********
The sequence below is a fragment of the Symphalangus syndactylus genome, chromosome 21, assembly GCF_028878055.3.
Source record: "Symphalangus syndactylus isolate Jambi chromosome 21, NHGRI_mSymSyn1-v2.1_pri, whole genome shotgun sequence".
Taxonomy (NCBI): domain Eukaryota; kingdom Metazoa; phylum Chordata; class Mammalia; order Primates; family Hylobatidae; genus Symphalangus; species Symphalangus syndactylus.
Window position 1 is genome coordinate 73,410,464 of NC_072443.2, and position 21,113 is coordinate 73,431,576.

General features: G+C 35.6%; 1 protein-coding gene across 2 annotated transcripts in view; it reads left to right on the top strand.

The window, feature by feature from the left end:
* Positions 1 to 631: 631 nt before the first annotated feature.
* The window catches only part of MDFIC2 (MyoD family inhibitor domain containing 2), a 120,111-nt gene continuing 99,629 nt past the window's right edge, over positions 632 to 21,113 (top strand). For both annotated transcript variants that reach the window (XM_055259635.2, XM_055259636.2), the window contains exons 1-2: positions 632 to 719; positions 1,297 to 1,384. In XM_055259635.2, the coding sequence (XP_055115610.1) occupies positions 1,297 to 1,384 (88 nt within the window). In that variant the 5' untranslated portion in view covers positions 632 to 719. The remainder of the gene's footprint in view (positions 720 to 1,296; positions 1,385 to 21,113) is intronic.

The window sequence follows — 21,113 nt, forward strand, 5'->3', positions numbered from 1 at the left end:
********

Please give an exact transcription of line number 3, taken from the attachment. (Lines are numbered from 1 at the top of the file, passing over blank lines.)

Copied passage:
Taxonomy (NCBI): domain Eukaryota; kingdom Metazoa; phylum Chordata; class Mammalia; order Primates; family Hylobatidae; genus Symphalangus; species Symphalangus syndactylus.